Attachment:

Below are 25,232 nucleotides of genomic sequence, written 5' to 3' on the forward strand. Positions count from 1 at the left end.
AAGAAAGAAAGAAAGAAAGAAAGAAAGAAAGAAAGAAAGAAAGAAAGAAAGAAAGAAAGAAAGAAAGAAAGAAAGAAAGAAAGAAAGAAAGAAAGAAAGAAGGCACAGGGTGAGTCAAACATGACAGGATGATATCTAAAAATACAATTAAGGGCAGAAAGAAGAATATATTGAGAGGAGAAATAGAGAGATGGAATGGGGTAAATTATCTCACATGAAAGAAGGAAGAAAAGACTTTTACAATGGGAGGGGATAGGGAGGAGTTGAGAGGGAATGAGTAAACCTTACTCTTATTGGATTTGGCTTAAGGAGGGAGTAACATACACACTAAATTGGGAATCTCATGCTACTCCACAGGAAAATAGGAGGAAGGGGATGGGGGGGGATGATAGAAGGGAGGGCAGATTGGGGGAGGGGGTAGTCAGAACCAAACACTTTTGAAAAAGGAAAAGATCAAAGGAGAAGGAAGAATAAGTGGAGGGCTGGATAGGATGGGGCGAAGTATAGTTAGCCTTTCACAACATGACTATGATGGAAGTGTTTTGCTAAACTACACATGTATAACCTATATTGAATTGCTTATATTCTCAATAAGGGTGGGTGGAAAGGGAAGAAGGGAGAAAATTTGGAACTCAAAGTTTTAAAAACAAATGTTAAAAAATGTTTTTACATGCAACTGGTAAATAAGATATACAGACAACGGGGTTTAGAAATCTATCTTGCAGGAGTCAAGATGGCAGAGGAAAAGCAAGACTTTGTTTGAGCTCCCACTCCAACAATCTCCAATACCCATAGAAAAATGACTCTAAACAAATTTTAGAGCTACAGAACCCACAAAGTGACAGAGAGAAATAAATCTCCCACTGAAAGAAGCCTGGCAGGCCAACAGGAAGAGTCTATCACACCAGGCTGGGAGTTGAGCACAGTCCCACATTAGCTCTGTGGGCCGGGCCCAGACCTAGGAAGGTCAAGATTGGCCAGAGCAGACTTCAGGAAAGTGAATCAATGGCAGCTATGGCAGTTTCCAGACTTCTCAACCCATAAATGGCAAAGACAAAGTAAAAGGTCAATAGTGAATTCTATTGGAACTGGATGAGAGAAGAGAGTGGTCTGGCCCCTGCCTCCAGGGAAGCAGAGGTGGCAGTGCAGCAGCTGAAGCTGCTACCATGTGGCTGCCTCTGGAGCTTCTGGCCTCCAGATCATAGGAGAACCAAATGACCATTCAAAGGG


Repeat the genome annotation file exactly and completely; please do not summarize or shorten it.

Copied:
Below are 25,232 nucleotides of genomic sequence, written 5' to 3' on the forward strand. Positions count from 1 at the left end.
AAGAAAGAAAGAAAGAAAGAAAGAAAGAAAGAAAGAAAGAAAGAAAGAAAGAAAGAAAGAAAGAAAGAAAGAAAGAAAGAAAGAAAGAAAGAAAGAAAGAAGGCACAGGGTGAGTCAAACATGACAGGATGATATCTAAAAATACAATTAAGGGCAGAAAGAAGAATATATTGAGAGGAGAAATAGAGAGATGGAATGGGGTAAATTATCTCACATGAAAGAAGGAAGAAAAGACTTTTACAATGGGAGGGGATAGGGAGGAGTTGAGAGGGAATGAGTAAACCTTACTCTTATTGGATTTGGCTTAAGGAGGGAGTAACATACACACTAAATTGGGAATCTCATGCTACTCCACAGGAAAATAGGAGGAAGGGGATGGGGGGGGATGATAGAAGGGAGGGCAGATTGGGGGAGGGGGTAGTCAGAACCAAACACTTTTGAAAAAGGAAAAGATCAAAGGAGAAGGAAGAATAAGTGGAGGGCTGGATAGGATGGGGCGAAGTATAGTTAGCCTTTCACAACATGACTATGATGGAAGTGTTTTGCTAAACTACACATGTATAACCTATATTGAATTGCTTATATTCTCAATAAGGGTGGGTGGAAAGGGAAGAAGGGAGAAAATTTGGAACTCAAAGTTTTAAAAACAAATGTTAAAAAATGTTTTTACATGCAACTGGTAAATAAGATATACAGACAACGGGGTTTAGAAATCTATCTTGCAGGAGTCAAGATGGCAGAGGAAAAGCAAGACTTTGTTTGAGCTCCCACTCCAACAATCTCCAATACCCATAGAAAAATGACTCTAAACAAATTTTAGAGCTACAGAACCCACAAAGTGACAGAGAGAAATAAATCTCCCACTGAAAGAAGCCTGGCAGGCCAACAGGAAGAGTCTATCACACCAGGCTGGGAGTTGAGCACAGTCCCACATTAGCTCTGTGGGCCGGGCCCAGACCTAGGAAGGTCAAGATTGGCCAGAGCAGACTTCAGGAAAGTGAATCAATGGCAGCTATGGCAGTTTCCAGACTTCTCAACCCATAAATGGCAAAGACAAAGTAAAAGGTCAATAGTGAATTCTATTGGAACTGGATGAGAGAAGAGAGTGGTCTGGCCCCTGCCTCCAGGGAAGCAGAGGTGGCAGTGCAGCAGCTGAAGCTGCTACCATGTGGCTGCCTCTGGAGCTTCTGGCCTCCAGATCATAGGAGAACCAAATGACCATTCAAAGGG